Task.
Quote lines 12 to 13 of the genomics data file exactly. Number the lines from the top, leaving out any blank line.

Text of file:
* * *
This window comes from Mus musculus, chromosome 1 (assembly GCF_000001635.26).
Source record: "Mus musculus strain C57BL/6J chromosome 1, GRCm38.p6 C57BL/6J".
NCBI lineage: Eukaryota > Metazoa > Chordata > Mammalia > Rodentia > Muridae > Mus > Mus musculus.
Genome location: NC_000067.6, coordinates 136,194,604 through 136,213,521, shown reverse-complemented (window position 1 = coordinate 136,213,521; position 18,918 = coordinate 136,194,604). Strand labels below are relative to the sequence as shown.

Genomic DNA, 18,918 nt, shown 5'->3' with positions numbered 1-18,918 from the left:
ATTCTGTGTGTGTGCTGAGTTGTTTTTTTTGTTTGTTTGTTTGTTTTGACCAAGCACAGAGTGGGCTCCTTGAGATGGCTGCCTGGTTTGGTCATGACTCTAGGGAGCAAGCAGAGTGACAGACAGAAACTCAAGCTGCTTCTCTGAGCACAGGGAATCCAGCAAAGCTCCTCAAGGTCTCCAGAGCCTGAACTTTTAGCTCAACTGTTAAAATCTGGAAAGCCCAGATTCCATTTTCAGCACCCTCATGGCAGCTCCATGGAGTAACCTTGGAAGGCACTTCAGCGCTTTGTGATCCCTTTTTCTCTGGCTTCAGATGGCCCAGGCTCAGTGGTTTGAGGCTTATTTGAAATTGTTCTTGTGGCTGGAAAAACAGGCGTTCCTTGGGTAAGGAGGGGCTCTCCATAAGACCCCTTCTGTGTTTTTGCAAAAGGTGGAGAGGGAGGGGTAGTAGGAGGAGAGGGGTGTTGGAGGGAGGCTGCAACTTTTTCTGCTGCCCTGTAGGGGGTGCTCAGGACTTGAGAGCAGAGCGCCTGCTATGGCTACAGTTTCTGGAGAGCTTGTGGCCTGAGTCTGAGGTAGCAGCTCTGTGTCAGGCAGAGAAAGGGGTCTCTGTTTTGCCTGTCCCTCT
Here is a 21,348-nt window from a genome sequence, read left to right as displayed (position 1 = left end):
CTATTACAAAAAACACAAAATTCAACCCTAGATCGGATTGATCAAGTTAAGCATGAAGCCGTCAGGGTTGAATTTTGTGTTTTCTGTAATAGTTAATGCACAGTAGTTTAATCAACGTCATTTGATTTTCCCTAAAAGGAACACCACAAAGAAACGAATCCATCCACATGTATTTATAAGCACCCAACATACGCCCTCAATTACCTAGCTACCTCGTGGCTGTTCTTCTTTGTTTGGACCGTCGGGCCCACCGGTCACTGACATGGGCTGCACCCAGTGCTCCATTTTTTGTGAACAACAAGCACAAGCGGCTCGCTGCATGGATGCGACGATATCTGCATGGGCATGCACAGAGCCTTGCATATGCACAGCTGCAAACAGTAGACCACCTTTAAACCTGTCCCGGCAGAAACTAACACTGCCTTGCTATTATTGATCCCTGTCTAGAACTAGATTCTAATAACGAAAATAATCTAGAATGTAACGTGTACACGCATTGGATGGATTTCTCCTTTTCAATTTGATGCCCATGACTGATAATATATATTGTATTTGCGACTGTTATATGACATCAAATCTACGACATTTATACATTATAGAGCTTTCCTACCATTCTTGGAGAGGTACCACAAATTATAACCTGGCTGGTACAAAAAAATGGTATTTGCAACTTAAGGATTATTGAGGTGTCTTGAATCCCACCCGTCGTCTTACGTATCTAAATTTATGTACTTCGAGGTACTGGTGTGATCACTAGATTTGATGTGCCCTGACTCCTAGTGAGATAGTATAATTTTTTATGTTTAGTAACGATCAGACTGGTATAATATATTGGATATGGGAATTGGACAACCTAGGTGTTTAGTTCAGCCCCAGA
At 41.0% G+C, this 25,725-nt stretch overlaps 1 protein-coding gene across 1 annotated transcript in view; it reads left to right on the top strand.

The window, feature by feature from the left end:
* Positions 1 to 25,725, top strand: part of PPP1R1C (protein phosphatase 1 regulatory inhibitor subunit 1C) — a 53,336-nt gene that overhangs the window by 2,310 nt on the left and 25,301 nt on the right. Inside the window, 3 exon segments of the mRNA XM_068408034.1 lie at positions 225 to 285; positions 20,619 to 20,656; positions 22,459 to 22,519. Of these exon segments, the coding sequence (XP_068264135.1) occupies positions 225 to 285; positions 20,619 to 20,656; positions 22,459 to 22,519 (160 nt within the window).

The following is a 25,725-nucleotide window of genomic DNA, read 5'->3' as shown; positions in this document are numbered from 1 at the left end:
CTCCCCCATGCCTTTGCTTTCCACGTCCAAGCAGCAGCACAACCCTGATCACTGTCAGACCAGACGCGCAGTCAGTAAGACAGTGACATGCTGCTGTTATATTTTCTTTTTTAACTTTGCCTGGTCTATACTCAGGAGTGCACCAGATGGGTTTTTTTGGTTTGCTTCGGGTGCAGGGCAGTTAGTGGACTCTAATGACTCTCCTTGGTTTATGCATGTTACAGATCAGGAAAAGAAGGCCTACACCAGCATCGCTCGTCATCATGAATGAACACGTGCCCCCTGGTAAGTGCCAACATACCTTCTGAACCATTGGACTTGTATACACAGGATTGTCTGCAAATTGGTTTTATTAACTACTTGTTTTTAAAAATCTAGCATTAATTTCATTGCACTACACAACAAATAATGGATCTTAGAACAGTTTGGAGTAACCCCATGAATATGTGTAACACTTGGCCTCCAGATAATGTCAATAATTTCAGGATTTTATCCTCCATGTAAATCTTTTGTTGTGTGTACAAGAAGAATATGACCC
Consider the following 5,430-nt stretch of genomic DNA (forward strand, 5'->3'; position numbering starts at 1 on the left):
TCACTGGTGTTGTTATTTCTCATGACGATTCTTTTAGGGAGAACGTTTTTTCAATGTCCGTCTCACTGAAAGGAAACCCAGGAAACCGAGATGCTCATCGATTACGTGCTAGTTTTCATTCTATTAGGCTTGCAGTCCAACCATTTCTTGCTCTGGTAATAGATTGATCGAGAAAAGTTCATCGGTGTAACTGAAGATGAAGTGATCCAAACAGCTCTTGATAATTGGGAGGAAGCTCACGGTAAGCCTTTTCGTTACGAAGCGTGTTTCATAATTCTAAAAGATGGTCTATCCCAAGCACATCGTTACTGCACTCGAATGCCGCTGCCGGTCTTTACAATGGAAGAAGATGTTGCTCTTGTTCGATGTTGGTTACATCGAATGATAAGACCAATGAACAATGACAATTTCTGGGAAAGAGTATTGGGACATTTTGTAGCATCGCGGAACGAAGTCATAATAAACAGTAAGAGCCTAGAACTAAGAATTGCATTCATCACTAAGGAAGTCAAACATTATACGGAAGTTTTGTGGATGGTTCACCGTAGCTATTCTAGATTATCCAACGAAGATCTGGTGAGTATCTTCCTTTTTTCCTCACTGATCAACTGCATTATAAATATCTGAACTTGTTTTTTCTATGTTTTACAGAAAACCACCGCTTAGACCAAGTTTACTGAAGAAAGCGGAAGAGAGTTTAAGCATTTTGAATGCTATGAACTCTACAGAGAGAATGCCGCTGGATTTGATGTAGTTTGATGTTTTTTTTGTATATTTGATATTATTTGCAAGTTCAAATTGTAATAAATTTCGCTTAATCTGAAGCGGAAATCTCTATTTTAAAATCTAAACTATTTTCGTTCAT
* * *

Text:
The following is a 25,725-nucleotide window of genomic DNA, read 5'->3' as shown; positions in this document are numbered from 1 at the left end:
CTCCCCCATGCCTTTGCTTTCCACGTCCAAGCAGCAGCACAACCCTGATCACTGTCAGACCAGACGCGCAGTCAGTAAGACAGTGACATGCTGCTGTTATATTTTCTTTTTTAACTTTGCCTGGTCTATACTCAGGAGTGCACCAGATGGGTTTTTTTGGTTTGCTTCGGGTGCAGGGCAGTTAGTGGACTCTAATGACTCTCCTTGGTTTATGCATGTTACAGATCAGGAAAAGAAGGCCTACACCAGCATCGCTCGTCATCATGAATGAACACGTGCCCCCTGGTAAGTGCCAACATACCTTCTGAACCATTGGACTTGTATACACAGGATTGTCTGCAAATTGGTTTTATTAACTACTTGTTTTTAAAAATCTAGCATTAATTTCATTGCACTACACAACAAATAATGGATCTTAGAACAGTTTGGAGTAACCCCATGAATATGTGTAACACTTGGCCTCCAGATAATGTCAATAATTTCAGGATTTTATCCTCCATGTAAATCTTTTGTTGTGTGTACAAGAAGAATATGACCC